WIDCOMM software on the other hand is dependant on a software application, not a service like the XP SP2 client. Since the software must be running, it requires smeone to be logged in. I assume that it also saves settings on a per user basis, but I haven'te tested that. If it does, then you would probably have to configure the phone with the computer for each user.

    I'm guessing that you're not using the WIDCOMM software, so sorry that I couldn't be of more help.

    --TechDude
  12.    #12  
    I've setup a few things to run as a service in the past. But recently I've found a better way.

    You can use scheduled task under control panel to shcedule a program to run at startup. When it ask for a user name to run the task under, choose "SYSTEM" with no password. This will cause the program to run under the system account so that it doesn't depend on a certain user.

    It doesn't always work because some programs will require interaction with the system tray etc. But most will work fine as long as you can find the registry keys that the program uses in your user registry and then copy them to to either the equivilant HKEY_LOCAL_MACHINE registry hive, or the HKEY_USERS\.DEFAULT hive.

    I've had more success with the default user hive because if the program will work with the HKEY_LOCAL_MACHINE hive, then it's not usually user based settings in the first place. The .DEFAULT registry key seems to be what the system uses for user settings.

    Good luck. Let me know if I can be of any assistance. And let us all know how it turns out. I'm sure that at least a few other people out there will want to do the same thing eventually.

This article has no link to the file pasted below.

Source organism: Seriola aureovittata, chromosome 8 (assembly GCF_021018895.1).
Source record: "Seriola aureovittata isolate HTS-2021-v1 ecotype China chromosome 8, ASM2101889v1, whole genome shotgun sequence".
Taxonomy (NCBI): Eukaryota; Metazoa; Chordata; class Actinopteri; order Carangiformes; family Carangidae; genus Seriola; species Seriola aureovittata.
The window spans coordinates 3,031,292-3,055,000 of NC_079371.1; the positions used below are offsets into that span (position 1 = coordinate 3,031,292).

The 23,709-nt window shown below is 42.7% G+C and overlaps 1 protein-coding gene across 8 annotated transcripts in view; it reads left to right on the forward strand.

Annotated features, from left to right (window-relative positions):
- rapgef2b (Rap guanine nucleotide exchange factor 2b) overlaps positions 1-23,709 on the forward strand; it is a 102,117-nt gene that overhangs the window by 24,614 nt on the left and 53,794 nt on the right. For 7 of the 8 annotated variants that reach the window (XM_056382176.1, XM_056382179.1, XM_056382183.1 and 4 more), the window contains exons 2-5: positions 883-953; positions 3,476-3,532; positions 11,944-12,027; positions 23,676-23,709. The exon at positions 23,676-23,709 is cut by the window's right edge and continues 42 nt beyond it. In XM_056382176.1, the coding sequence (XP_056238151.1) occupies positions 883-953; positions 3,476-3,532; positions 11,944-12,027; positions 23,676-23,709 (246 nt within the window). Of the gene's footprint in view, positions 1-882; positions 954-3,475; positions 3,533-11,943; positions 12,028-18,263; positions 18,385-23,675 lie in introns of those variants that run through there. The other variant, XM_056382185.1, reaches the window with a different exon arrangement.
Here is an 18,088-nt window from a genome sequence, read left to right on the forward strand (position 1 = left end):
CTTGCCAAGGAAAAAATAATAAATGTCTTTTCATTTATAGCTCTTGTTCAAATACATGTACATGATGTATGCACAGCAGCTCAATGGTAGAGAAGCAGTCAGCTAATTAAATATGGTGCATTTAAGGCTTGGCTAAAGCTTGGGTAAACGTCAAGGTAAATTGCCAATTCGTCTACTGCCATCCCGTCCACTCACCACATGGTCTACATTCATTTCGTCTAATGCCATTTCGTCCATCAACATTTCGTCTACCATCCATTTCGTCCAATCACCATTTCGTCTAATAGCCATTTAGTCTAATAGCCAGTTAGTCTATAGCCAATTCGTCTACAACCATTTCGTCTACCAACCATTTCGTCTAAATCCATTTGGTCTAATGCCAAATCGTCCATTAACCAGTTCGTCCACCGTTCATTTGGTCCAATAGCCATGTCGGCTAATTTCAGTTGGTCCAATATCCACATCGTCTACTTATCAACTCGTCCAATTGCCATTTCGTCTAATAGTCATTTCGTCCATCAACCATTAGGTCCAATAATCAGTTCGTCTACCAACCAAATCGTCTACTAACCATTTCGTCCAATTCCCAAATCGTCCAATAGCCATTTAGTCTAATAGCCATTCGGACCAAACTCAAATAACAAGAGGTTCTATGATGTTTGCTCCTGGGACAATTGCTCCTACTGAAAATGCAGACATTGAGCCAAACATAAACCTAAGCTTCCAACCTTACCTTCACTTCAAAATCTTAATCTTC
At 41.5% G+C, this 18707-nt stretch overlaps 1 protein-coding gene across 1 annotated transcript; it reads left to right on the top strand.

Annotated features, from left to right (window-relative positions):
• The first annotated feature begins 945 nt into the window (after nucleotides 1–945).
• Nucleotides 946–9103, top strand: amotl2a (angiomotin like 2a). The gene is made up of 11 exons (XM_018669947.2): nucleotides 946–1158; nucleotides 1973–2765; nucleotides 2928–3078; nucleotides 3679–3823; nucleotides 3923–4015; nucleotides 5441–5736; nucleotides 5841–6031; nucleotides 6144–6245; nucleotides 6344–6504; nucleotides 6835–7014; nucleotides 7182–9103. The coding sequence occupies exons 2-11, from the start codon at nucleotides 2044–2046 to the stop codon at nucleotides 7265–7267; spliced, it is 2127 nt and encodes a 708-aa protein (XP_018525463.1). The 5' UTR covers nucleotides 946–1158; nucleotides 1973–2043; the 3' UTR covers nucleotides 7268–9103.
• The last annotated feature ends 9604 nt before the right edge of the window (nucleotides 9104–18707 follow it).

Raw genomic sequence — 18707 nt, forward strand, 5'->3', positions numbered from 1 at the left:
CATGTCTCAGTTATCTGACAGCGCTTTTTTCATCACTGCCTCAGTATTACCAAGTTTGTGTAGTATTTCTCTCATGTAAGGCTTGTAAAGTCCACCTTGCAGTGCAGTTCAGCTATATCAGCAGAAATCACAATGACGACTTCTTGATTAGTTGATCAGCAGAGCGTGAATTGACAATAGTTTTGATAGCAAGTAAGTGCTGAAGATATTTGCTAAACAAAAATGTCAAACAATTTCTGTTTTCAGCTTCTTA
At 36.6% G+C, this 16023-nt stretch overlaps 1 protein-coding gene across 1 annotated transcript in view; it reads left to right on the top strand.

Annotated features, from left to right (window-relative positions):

--TechDude
    Last edited by TechDude; 01/29/2005 at 03:01 PM. Reason: Completely messed up a few sentences...
  13. #13  
    Argh! I think I'm going to return this stupid Linksys adapter and get one that likes to be used with a Bluetooh network.

    Do you know of some brands of USB to Bluetooh adapters that use the windows drivers and/or work well with a LAN? Preferably a Class 1 (100 feet range) device.

    Thanks,

    KevinK

    Quote Originally Posted by TechDude
    I've setup a few things to run as a service in the past. But recently I've found a better way.

    You can use scheduled task under control panel to shcedule a program to run at startup. When it ask for a user name to run the task under, choose "SYSTEM" with no password. This will cause the program to run under the system account so that it doesn't depend on a certain user.

    It doesn't always work because some programs will require interaction with the system tray etc. But most will work fine as long as you can find the registry keys that the program uses in your user registry and then copy them to to either the equivilant HKEY_LOCAL_MACHINE registry hive, or the HKEY_USERS\.DEFAULT hive.

    I've had more success with the default user hive because if the program will work with the HKEY_LOCAL_MACHINE hive, then it's not usually user based settings in the first place. The .DEFAULT registry key seems to be what the system uses for user settings.

    Good luck. Let me know if I can be of any assistance. And let us all know how it turns out. I'm sure that at least a few other people out there will want to do the same thing eventually.

    --TechDude
  14.    #14  
    I'm using Belkin's latest USB Bluetooth adapter and it works great with Windows XP SP2. However, the Windows XP SP2 bluetooth client does not have Bluetooth LAN support. You must share your internet connection through the COM port method described in this thread.